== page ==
The 16-year-old Hawaiian, whose parents were born in South Korea, and who many Koreans regard as one of their own, will take part in the Asian Tour's SK Telecom Open from May 4-7 at the Sky 72 Golf Club in Incheon, west of Seoul.
It will be the eighth time she's played in a men's tournament. She failed to make the cut in her previous appearances at men's events, including four tournaments on the PGA Tour.
'I feel really good (to be back),' Wie said in Korean. 'I want to learn a lot (from the tournament), have a lot of Korean foods and have fun.'
Wie was in South Korea as a 14-year-old in 2003 for the LPGA CJ Nine Bridges tournament, where she finished last in the 69-player field.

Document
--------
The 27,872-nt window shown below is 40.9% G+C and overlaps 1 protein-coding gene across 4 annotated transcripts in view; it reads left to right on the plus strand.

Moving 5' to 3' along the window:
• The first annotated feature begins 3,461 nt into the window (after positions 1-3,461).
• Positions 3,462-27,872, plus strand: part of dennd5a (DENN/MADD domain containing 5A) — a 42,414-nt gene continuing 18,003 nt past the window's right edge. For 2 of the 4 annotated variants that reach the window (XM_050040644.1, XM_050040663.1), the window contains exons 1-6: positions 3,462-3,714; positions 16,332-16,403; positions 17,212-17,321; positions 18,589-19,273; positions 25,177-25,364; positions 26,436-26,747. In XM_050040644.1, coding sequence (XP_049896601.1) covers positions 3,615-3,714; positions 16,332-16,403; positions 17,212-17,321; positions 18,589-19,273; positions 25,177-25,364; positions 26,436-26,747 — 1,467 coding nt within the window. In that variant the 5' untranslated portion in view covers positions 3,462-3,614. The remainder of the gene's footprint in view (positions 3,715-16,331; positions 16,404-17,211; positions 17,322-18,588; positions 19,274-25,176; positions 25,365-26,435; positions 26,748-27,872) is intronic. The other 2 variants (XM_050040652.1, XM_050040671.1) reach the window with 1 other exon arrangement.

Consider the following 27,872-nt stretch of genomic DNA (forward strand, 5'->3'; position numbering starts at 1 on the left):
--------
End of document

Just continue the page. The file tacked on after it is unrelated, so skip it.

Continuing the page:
'I practiced hard,' Wie said Saturday. 'Even if I fail to make the cut, I want to learn from other players and play with fun.'
Wie was born and raised in Hawaii, but speaks Korean fluently, has a Korean name -- Wie Sung-mi -- and many of her relatives, including grandparents, live in South Korea.
Because of that background, many of South Koreans consider her Korean. Local media seldom fail to include Wie among 'Korean' golf stars playing in the United States and the domestic Yonhap news agency referred to her latest trip to Korea a 'visit to homeland.'
In the days leading up to this visit, newspapers and broadcasters carried interviews with Wie, focusing on how Korean she is. They said Wie speaks only Korean at home and many of her favorite foods, songs, TV shows, movies, and actors and actresses are Korean.
Wie played in the PGA Tour's Sony Open in Hawaii in January and is scheduled to take part in two more PGA Tour events -- the John Deere Classic in July and the 84 Lumber Classic in September.
No woman has made the cut on the PGA Tour since Babe Zaharias in 1945.
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